Mortgage rates are on the rise, despite the Bank of England’s Monetary Policy Committee (MPC) putting the base rate on hold yesterday.
With credit proving harder to come by, even for mortgage providers, mortgage rates are being pushed higher than normal, as they are forced to drop their affiliation with the Bank of England’s base rate.
specialist, John Charcol has expressed its concern at the rapidly changing mortgage rates. Spokesman Ray Boulger said: "Conditions in the mainstream mortgage market are now rapidly deteriorating at a frightening speed, with lenders changing their pricing and/or criteria at the fastest pace in living memory, and probably ever.”
Some of Britain’s leading mortgage providers have already announced a rise in mortgage interest rates. Melanie Bien, director at Savills Private Finance, comments:
"Abbey, one of the biggest lenders, announced that it is raising its fixed and tracker mortgage rates from next week, even though the base rate is on hold. It proves that the connection between base rate and mortgage rates has been all but severed as lenders look to improve margins rather than market share. Even if base rates come down further, as expected, this won’t necessarily filter through to new mortgage deals. There is very little liquidity in the market and this is being reflected in less choice of products and higher rates."
Despite the bleak outlook, there are ways of minimising the damage; Fool.co.uk suggests trying to switch mortgages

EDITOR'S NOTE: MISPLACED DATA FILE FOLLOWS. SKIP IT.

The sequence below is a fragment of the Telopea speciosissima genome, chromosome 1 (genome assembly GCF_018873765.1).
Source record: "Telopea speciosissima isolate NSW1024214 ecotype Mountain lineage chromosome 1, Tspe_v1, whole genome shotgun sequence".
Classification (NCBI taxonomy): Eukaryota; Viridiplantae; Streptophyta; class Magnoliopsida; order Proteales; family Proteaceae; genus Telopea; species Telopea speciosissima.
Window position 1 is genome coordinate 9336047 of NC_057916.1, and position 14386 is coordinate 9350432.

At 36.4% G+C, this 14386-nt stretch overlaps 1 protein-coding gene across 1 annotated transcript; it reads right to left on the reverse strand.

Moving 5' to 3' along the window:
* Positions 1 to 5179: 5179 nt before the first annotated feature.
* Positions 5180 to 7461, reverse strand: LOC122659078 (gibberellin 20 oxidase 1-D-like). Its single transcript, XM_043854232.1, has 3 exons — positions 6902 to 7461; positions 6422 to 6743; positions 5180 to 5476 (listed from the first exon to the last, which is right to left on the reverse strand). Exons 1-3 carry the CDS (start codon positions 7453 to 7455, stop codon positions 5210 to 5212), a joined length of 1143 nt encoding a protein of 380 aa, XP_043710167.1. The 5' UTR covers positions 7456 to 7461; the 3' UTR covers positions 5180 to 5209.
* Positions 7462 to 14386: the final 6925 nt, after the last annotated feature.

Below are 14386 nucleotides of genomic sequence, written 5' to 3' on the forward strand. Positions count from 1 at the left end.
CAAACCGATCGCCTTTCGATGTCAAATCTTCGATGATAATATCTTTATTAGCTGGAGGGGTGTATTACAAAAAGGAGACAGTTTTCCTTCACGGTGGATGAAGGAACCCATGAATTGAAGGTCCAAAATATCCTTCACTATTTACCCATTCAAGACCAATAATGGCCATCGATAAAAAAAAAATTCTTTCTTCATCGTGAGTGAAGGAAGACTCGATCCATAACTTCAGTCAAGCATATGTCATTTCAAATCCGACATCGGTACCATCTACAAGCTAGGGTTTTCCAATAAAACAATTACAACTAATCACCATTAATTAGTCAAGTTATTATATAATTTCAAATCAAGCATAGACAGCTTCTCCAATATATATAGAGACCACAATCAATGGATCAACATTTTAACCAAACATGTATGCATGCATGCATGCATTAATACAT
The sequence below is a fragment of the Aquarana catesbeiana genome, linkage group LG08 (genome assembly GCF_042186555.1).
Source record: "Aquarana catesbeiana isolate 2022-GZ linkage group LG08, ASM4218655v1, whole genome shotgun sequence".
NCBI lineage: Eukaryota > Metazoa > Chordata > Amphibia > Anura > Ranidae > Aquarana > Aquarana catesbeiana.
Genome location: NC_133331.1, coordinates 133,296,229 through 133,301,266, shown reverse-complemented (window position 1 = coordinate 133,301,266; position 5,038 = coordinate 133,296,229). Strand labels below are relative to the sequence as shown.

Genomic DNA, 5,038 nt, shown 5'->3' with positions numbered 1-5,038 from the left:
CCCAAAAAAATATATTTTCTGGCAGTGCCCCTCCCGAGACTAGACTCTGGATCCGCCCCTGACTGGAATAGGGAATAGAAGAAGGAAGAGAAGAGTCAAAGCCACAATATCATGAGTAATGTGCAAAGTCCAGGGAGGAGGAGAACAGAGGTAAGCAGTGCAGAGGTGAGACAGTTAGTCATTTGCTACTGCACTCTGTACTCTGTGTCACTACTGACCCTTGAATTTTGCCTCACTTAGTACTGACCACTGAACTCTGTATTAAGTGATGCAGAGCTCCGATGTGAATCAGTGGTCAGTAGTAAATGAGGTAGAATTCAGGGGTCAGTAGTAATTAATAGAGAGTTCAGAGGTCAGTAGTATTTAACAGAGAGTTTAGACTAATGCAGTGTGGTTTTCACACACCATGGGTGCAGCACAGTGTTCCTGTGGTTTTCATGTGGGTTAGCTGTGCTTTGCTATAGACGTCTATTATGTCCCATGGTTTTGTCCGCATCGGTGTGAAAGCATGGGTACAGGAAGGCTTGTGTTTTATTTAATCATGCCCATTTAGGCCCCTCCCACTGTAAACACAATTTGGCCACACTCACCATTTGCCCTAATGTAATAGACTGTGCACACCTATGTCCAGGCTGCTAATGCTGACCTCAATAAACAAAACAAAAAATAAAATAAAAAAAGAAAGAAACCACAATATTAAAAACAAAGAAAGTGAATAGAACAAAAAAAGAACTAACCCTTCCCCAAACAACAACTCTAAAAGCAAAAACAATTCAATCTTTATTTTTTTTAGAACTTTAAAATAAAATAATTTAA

for those whose fixed rate deals are due to come to an end in the next twelve months. David Kuo, head of personal finance at Fool.co.uk comments said that "Some homeowners will be able to negotiate new fixed-rate deals. For these borrowers, interest rates will be similar to two years ago, when the average tracker-rate mortgage was 5.25%."
However, for some, this will not be possible, and Mr. Kuo advises acting sooner rather than later: "People who can’t switch may have to drastically cut their household expenditure to afford the higher repayments. But rather than wait for the inevitable to happen, homeowners can overpay their mortgage now by exploiting the time before their fixed-rate deals end.
"Making additional monthly payments of £200 on a £100,000 mortgage will cut the outstanding debt to £95,550 instead of £98,000 after twelve months. Apart from reducing future repayments, it will put you in a better position when you remortgage."
The rapidly increasing mortgage rates will do nothing to quell the worries affecting one in five UK homeowners, who, according to the Financial Service Authority (FSA), are concerned they will not be able to keep up with mortgage repayments over the next twelve months.
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